South Brisbane City Council was enclosed on three sides by the Brisbane River.
The river bank served a variety of industrial, public and commercial uses.
In the south was Dutton Park, with swimming baths on the river.
Moving downstream beyond St Lucia Reach there was the river bank Hill End Park and Davies Park (also with baths).
Then followed Humes Pipes, Australian Glass Manufacturing, iron foundries and a steel yard, a saw mill and a tar distiller near the Grey Street bridge (1932).
Another baths was at the turn into South Brisbane Reach, with a view of the Victoria Bridge and Fish Market Wharf.
Then came Adelaide Steamship Company’s Stanley Wharf, the Musgrave Wharf, the dry dock and the Queensland Railways’ coal wharf, approaching Kangaroo Point and Story Bridge (1940).
In 1925, some years before South Brisbane was tethered by the bridges to the north-side city hall, the council was incorporated into the greater Brisbane Council.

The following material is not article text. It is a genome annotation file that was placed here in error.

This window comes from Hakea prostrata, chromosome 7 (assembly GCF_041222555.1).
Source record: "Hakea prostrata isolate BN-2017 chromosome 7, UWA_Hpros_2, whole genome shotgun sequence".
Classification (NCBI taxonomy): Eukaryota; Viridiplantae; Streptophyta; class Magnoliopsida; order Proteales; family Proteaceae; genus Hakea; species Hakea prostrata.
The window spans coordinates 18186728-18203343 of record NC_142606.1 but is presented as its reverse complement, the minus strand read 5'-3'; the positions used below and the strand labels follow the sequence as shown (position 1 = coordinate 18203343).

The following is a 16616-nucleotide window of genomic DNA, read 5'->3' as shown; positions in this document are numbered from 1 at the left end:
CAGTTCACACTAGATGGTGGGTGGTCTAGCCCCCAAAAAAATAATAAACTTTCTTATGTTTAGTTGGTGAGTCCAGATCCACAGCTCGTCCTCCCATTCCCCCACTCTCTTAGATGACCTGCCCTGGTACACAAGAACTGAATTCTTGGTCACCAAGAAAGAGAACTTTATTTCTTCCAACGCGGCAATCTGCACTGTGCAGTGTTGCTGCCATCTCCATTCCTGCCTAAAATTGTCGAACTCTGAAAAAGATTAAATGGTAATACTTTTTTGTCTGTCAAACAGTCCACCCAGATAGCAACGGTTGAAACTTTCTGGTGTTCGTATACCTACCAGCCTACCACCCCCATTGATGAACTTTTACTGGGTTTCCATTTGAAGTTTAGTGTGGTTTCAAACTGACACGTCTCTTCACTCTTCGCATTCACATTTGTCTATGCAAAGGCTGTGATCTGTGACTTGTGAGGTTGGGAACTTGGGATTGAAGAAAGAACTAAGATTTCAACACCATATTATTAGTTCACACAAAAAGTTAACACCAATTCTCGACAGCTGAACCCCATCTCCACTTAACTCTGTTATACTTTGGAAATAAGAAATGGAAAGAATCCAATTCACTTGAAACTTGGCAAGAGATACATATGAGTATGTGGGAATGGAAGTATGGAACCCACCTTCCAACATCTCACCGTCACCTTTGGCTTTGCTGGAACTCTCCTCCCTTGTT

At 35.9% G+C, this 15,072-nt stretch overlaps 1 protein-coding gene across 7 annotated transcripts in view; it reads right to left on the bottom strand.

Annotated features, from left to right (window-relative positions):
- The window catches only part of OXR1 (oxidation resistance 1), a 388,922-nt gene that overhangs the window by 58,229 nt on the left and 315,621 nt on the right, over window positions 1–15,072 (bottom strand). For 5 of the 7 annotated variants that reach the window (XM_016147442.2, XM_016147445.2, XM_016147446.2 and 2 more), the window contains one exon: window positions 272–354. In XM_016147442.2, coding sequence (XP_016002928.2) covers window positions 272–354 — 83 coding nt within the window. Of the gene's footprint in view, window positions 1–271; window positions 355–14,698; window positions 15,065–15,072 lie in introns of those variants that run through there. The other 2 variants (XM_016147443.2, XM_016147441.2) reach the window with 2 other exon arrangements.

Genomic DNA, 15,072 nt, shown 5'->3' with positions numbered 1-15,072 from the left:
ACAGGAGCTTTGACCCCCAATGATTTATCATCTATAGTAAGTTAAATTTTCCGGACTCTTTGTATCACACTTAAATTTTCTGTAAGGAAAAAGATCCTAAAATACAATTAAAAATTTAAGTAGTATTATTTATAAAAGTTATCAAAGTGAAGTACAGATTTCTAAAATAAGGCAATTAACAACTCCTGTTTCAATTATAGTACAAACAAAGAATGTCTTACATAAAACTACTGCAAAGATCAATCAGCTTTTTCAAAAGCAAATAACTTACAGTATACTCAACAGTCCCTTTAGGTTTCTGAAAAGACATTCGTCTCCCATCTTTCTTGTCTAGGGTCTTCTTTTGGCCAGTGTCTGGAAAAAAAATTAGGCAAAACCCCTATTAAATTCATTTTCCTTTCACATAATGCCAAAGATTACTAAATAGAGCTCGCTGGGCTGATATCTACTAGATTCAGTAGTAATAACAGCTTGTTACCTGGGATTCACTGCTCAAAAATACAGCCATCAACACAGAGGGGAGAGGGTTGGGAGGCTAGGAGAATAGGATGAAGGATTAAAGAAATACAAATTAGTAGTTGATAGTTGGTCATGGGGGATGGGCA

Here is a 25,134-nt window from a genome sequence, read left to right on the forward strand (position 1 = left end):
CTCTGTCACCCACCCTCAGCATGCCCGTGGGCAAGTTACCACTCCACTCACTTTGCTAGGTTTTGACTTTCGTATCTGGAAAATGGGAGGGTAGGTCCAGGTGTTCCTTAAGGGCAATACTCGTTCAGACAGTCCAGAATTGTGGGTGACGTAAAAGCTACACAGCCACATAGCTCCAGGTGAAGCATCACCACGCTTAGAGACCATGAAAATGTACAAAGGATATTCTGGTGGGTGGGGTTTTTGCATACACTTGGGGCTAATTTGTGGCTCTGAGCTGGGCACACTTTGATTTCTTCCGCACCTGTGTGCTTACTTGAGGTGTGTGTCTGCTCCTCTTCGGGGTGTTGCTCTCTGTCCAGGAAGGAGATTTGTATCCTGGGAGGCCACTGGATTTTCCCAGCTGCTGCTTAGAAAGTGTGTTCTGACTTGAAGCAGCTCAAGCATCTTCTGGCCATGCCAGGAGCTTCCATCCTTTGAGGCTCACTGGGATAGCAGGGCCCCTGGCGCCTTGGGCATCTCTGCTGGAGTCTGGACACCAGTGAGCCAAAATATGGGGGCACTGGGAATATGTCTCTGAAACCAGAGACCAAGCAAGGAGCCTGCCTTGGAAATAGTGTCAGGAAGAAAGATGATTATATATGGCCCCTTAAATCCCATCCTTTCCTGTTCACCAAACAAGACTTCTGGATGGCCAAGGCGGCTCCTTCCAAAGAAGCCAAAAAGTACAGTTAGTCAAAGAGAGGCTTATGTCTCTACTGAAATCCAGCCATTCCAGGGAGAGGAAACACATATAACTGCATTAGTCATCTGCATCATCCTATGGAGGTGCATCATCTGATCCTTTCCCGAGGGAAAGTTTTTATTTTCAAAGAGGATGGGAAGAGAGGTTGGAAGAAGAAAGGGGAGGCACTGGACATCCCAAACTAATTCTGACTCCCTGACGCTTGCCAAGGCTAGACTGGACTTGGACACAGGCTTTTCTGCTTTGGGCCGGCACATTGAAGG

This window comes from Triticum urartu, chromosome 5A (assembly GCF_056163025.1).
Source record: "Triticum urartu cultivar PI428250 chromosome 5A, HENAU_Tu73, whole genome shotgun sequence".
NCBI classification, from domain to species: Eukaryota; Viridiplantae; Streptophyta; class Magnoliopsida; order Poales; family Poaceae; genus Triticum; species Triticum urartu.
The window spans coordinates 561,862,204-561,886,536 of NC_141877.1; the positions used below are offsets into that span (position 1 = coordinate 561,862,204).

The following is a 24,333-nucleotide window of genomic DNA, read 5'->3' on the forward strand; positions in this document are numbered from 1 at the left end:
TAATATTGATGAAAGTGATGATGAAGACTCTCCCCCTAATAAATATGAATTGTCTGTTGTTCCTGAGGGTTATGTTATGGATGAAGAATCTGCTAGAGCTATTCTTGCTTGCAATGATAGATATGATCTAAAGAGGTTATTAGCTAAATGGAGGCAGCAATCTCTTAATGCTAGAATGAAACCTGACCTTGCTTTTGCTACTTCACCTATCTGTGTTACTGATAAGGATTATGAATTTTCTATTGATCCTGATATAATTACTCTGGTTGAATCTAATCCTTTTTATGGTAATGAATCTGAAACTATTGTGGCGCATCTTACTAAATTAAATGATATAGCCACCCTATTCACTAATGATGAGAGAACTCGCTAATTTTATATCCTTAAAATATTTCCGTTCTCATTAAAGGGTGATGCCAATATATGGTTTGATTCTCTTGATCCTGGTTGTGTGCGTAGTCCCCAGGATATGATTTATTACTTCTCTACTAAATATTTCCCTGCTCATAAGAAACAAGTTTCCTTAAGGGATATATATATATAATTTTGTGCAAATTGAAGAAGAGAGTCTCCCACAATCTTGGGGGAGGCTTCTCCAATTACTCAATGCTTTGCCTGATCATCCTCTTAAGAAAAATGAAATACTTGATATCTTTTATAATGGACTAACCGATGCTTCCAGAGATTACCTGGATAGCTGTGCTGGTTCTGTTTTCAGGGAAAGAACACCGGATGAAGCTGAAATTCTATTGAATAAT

The enlarged north-side municipal government inherited the question of what was to be done with the derelict river bank after the port of Brisbane moved downstream in the 1970s.
An opportunity came with planning for the Commonwealth Games and a World Expo (1988).
Cultural institutions were transferred to new premises along South Bank: Art Gallery (1982), Performing Arts complex (1985), Museum (1986) and the State Library (1988).
On the other (south-east) side of Victoria Bridge, the South Bank Parklands, with an artificial beach (reclaiming some sub-tropical sizzle from the resplendent Gold Coast) were opened in 1992.
The transformed landscape was in sharp contrast to the characterless freeway on the city side of the river.
South Brisbane’s heritage precinct is around College Hill, with the city hall (1892), Somerville House (1890) and St Andrews Anglican church (1883) being on the Queensland heritage register.
The long redundant South Brisbane Town Hall, used as the Conservatorium from the late 1950s to the 1960s, was purchased by Somerville House in 1999.
The dry dock (1881) at Sidon Street is also on the register, along with the white-rendered Catholic church (1893) in Merivale Street, the railway station (1891), the former Queensland National Bank (1929) in Melbourne Street, and the former Council library (1881) in Stanley Street.
Source: Queensland Places